Russia reminds the USA that choice matters

The USDA has announced that it will support a new certification system for US livestock that guarantees that meat produced under this standard will never have been fed beta agonists (growth hormones) such as ractopamine.  Companies can meet the requirements of the “Never Fed Beta Agonists” marketing claim under either a USDA Process Verified Program (PVP) or the USDA Quality System Assessment (QSA) Program. Beef and pigmeat and meat products derived from animals that comply with the rules of the Never Fed Beta Agonists standard will be able to offer products under a labelling claim that the meat is derived from animals that were never fed beta agonists and is free of beta agonist residues.

For those of us who live in the Old World (as opposed to the New World) this is a welcome development and, perhaps cruelly, we might say that the USA’s meat industry is now entering the Real World of meat and food production. But this is not a time to gloat. Rather, it’s time to learn from this experience and apply any lessons to future decisions about future production practices. The key lesson is that consumer choice matters (even if you think the customer’s choice is nuts).

The arguments about the application of technology to agriculture and food production go back some way. We have had spats between Europe and the USA about the hormones used in meat and dairy production for decades. GM in maize and soya crops is part of the same “problem” set.  I have no axe to grind on these issues and am generally in favour of productivity-enhancing innovations. But…. it’s the customer’s decision to buy/not buy and, it seems to me, that the US farm industry’s attitude in the past was “one size fits all” i.e. we are using growth hormones and you will just have to accept that as a customer. Often an “expert” in a white coat was used to support this policy. These historical disagreements with Europe didn’t change attitudes on either side of the Atlantic over a long period but now it appears that the USDA is looking for a way for the US meat industry to offer customers a choice on growth hormones via the new certification and labelling system.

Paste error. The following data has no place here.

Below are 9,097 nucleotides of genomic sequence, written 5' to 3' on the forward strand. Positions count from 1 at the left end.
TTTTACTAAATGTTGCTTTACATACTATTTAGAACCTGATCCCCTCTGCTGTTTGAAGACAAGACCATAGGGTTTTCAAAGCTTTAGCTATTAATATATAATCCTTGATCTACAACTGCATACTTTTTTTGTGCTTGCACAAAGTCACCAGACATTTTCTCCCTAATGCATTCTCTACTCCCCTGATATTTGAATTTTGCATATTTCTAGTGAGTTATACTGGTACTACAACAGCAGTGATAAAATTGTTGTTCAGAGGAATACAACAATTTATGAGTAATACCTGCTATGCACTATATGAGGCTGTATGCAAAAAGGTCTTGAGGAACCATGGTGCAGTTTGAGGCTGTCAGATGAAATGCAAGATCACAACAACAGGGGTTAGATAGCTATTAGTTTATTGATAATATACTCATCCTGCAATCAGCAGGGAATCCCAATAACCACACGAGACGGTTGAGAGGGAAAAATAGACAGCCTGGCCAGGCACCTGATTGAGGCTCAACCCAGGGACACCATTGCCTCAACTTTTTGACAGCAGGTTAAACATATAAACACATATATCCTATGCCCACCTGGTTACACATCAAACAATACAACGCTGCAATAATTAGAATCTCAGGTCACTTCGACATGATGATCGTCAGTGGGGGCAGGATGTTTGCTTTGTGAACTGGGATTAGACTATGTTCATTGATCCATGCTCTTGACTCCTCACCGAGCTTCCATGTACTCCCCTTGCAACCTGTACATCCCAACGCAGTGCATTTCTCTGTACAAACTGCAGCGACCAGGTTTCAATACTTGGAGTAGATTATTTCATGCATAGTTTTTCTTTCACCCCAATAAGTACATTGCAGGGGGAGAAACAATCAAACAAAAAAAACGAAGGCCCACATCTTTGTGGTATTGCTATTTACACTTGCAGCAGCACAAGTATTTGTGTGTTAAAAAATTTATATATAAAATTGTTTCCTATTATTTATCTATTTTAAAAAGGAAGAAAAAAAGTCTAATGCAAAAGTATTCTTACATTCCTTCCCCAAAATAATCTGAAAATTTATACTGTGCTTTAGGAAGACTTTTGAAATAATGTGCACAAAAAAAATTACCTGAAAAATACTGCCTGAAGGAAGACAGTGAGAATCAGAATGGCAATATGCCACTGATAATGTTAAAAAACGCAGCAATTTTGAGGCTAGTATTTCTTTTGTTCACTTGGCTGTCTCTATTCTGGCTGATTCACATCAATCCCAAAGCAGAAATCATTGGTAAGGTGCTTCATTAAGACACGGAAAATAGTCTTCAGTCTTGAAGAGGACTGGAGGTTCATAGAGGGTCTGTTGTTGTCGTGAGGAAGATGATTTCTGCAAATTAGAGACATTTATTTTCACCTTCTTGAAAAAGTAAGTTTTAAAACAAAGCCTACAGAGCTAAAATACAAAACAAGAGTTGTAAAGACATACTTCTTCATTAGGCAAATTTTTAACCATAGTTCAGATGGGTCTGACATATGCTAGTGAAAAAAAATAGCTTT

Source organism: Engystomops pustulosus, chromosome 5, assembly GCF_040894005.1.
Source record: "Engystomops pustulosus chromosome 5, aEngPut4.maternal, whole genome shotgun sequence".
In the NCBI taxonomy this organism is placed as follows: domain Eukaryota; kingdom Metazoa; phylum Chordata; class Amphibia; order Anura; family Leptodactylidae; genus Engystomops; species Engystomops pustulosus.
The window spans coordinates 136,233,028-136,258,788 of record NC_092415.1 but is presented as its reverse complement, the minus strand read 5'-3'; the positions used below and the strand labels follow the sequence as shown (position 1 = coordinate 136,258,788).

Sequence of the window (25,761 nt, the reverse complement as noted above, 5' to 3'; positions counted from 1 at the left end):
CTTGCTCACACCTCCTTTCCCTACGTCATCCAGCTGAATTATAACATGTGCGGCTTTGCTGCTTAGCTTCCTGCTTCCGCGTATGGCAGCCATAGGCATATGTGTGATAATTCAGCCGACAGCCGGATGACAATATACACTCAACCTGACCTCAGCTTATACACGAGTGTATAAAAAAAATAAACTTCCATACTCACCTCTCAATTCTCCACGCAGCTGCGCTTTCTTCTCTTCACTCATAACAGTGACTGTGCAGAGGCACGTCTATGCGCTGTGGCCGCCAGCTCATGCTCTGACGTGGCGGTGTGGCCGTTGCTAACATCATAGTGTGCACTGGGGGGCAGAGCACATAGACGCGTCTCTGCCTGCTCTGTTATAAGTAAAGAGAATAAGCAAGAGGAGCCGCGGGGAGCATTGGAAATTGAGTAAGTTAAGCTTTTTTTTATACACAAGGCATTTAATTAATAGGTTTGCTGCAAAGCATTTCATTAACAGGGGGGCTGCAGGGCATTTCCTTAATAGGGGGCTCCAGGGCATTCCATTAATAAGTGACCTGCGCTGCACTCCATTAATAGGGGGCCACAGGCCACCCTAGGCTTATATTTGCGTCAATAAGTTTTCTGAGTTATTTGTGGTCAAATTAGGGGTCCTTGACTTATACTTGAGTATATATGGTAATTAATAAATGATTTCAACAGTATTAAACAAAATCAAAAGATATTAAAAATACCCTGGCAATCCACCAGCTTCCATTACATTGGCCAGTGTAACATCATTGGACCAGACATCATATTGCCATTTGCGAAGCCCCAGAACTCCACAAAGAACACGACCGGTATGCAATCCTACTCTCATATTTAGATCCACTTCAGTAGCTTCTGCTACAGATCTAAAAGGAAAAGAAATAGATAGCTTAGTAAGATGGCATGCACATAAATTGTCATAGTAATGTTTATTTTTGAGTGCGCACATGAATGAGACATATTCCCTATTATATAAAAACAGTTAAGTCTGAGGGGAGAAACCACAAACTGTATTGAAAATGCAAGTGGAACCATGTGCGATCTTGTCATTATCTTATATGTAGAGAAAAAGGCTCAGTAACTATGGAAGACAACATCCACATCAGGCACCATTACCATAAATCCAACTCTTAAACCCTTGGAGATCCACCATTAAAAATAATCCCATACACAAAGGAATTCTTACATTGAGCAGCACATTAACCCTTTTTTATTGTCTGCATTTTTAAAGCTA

Why introduce a new system now? If the US had offered this option years ago it would have made a huge difference to the way their agri-industry was seen by the Europeans.

We can thank the Russians (and to a lesser extent, the Chinese) for this change. When US meat exports were a relatively small proportion of total sales and the US had a broader mix of export products, what overseas customers wanted or didn’t want was immaterial.  And perhaps the US negotiators didn’t mind a fight with the Europeans. But now with the Russian and Chinese markets promising serious growth in meat import demand and the prospect of entry into Europe under the terms of a US-EU trade deal, what the customer wants is suddenly very relevant.  US exporters have got the message – the (overseas) customer has a voice, and some leverage. Export-hungry meat packers and the USDA are now falling over themselves to construct and apply a ractopamine-free supply chain for their pork supplies. And this is all because the Russians have effectively implemented a ban on ractopamine/beta agonist residues in their meat imports this year. Ironically, the country that produced an economic system that did not offer choice is forcing the country with an economy that claims to offer infinite choice and opportunity, to give consumers a real choice.  

Why should US pork producers be thankful? Well, if you believe, like me, that one size doesn’t fit all it’s good to see that the customer still has a voice and that producers will listen (eventually). And, in this world of hi-tech, multi-dimensional consumers this belated recognition of customers’ desires can only be positive for farmers and meat producers. Technology gives customers a very loud voice these days. That’s the real world we live in – and, in the years ahead, I can see many more (USDA) certification systems being devised to enable these customer voices to be heard.

Dr John Strak, Editor Whole Hog